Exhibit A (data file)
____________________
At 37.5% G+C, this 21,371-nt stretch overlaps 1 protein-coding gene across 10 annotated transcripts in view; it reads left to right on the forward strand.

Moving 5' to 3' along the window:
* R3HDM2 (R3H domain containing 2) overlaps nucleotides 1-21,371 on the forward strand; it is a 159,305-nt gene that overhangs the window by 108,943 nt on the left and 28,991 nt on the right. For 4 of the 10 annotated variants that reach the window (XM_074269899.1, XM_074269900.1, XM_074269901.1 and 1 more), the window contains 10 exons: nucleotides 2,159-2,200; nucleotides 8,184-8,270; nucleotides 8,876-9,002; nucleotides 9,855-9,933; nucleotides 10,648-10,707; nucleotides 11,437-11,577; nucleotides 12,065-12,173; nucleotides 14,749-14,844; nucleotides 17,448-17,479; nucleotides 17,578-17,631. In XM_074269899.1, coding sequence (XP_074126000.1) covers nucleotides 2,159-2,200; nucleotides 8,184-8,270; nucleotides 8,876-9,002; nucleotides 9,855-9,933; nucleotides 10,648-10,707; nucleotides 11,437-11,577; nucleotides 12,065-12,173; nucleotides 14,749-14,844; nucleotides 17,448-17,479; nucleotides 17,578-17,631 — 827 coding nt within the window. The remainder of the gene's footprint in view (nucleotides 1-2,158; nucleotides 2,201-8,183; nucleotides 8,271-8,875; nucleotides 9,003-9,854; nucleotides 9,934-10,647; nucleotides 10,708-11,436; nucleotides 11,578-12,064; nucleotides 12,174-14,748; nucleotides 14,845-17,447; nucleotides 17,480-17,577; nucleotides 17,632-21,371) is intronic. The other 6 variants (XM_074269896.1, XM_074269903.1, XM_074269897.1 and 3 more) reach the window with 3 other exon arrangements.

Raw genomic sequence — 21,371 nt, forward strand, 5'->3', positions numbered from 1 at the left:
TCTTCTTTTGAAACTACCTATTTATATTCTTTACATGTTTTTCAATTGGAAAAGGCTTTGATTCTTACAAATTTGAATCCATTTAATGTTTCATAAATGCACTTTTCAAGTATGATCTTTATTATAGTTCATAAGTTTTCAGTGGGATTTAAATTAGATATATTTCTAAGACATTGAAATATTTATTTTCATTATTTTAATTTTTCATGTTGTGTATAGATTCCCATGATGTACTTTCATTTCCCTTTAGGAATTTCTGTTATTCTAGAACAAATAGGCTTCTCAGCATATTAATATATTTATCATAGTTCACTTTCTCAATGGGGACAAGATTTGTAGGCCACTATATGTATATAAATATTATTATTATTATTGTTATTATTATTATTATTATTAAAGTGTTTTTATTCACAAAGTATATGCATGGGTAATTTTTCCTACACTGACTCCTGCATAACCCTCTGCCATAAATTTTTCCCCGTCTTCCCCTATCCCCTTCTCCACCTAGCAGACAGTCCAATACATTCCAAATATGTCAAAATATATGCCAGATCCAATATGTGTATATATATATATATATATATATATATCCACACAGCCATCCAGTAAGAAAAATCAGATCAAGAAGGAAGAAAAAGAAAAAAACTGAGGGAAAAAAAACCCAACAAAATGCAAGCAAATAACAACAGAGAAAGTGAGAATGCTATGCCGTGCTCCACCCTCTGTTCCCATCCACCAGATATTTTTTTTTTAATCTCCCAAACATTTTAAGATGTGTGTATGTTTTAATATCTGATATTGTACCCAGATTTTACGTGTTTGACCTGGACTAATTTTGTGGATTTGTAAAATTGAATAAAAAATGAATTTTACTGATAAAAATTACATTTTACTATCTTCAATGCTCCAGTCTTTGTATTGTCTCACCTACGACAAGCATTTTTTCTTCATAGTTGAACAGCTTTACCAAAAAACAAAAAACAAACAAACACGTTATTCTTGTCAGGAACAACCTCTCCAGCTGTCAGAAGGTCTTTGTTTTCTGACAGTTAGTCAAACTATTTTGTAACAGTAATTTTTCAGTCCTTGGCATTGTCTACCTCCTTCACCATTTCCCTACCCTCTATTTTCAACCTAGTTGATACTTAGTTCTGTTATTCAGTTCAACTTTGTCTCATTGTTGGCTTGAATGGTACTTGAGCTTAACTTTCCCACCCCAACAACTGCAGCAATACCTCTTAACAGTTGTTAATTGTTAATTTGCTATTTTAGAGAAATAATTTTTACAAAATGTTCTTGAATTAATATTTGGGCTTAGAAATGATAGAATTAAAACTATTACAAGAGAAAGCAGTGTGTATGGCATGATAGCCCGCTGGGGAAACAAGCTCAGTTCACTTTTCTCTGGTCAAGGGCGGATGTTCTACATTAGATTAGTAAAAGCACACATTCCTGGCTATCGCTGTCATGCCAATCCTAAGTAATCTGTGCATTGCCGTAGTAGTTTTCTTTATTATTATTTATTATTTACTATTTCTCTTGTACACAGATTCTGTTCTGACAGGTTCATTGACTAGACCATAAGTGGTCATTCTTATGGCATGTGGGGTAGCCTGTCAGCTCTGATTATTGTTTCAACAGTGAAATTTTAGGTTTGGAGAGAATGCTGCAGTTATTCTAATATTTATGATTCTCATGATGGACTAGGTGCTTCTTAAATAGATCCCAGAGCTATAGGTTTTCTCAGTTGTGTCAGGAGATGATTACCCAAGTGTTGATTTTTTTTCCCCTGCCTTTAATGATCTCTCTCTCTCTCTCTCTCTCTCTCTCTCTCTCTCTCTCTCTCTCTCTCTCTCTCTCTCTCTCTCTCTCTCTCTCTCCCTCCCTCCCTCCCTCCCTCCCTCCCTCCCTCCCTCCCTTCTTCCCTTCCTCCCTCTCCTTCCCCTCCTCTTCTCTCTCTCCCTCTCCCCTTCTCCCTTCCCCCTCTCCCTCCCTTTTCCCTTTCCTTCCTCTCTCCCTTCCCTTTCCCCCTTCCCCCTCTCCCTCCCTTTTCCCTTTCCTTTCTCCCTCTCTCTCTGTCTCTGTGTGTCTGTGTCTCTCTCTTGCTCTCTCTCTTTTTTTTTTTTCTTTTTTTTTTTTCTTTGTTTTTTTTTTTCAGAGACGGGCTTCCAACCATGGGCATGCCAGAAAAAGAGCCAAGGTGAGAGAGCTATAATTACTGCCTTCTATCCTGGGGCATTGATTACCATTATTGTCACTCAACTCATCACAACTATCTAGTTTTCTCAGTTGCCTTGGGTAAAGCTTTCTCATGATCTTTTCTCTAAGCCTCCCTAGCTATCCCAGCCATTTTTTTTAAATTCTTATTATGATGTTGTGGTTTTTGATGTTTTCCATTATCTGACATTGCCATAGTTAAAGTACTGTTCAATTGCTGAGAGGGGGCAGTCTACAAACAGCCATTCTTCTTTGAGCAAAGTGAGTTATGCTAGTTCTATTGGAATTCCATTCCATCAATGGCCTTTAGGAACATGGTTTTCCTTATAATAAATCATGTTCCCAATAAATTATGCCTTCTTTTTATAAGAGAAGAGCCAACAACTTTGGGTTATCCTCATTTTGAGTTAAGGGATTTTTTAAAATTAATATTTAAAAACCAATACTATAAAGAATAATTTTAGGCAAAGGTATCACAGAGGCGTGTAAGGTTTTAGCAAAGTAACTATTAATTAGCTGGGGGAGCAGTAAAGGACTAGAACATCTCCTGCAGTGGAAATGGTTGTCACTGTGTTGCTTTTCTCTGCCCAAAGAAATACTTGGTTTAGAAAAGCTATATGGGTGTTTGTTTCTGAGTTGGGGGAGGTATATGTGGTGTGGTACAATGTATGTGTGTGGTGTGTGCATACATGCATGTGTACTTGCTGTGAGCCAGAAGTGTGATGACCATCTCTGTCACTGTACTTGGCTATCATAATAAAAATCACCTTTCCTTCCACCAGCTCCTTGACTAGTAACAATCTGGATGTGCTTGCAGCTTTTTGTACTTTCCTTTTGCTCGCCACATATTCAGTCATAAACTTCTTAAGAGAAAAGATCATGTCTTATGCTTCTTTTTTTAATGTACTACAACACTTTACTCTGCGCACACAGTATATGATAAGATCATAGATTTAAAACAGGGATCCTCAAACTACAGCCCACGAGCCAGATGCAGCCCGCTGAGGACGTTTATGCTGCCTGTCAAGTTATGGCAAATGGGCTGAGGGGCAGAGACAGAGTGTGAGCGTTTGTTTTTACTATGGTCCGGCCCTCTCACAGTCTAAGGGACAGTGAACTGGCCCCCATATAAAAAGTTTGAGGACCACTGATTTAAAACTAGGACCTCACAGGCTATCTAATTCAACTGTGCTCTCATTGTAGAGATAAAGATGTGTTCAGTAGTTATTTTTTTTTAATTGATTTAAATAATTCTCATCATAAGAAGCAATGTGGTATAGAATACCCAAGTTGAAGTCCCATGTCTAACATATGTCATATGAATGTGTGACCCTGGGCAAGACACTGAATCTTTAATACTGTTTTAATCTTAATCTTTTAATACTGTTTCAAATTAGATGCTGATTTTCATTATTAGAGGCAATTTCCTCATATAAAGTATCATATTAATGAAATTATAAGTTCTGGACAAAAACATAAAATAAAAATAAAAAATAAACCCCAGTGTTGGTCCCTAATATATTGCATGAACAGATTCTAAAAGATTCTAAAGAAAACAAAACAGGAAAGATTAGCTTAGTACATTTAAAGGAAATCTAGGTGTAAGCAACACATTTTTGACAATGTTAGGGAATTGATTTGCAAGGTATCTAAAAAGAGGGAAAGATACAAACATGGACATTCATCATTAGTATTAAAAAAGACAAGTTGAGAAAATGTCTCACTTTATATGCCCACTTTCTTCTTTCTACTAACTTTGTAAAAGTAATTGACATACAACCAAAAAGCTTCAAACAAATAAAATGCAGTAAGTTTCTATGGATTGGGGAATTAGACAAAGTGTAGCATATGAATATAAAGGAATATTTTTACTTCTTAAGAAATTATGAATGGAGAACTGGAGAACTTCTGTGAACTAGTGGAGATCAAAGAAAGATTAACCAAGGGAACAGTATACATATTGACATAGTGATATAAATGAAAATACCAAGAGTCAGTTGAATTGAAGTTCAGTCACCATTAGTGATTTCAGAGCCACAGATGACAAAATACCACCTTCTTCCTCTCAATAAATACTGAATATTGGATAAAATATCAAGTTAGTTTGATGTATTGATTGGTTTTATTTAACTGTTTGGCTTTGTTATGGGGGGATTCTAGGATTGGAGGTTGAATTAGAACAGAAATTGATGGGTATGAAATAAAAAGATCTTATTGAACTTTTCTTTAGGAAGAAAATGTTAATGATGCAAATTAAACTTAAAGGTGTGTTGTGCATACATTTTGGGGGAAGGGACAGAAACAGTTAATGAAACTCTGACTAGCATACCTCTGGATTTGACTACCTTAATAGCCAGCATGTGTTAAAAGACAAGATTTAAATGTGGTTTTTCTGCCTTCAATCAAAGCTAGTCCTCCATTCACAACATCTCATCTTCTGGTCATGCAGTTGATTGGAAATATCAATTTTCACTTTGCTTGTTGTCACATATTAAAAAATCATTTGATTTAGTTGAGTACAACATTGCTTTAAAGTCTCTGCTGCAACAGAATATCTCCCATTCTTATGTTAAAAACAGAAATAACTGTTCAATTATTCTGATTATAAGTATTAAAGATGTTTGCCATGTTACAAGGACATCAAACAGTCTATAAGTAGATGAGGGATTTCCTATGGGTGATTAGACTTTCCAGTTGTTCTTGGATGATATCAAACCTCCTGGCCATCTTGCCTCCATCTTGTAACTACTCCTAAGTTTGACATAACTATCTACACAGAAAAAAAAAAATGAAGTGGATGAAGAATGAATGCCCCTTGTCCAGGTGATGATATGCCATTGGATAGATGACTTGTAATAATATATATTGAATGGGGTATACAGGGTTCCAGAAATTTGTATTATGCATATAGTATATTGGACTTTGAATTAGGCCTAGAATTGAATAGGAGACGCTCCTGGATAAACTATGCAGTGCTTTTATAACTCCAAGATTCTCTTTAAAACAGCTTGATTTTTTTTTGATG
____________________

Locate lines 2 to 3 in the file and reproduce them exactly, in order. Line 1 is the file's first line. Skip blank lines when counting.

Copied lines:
Moving 5' to 3' along the window:
* R3HDM2 (R3H domain containing 2) overlaps nucleotides 1-21,371 on the forward strand; it is a 159,305-nt gene that overhangs the window by 108,943 nt on the left and 28,991 nt on the right. For 4 of the 10 annotated variants that reach the window (XM_074269899.1, XM_074269900.1, XM_074269901.1 and 1 more), the window contains 10 exons: nucleotides 2,159-2,200; nucleotides 8,184-8,270; nucleotides 8,876-9,002; nucleotides 9,855-9,933; nucleotides 10,648-10,707; nucleotides 11,437-11,577; nucleotides 12,065-12,173; nucleotides 14,749-14,844; nucleotides 17,448-17,479; nucleotides 17,578-17,631. In XM_074269899.1, coding sequence (XP_074126000.1) covers nucleotides 2,159-2,200; nucleotides 8,184-8,270; nucleotides 8,876-9,002; nucleotides 9,855-9,933; nucleotides 10,648-10,707; nucleotides 11,437-11,577; nucleotides 12,065-12,173; nucleotides 14,749-14,844; nucleotides 17,448-17,479; nucleotides 17,578-17,631 — 827 coding nt within the window. The remainder of the gene's footprint in view (nucleotides 1-2,158; nucleotides 2,201-8,183; nucleotides 8,271-8,875; nucleotides 9,003-9,854; nucleotides 9,934-10,647; nucleotides 10,708-11,436; nucleotides 11,578-12,064; nucleotides 12,174-14,748; nucleotides 14,845-17,447; nucleotides 17,480-17,577; nucleotides 17,632-21,371) is intronic. The other 6 variants (XM_074269896.1, XM_074269903.1, XM_074269897.1 and 3 more) reach the window with 3 other exon arrangements.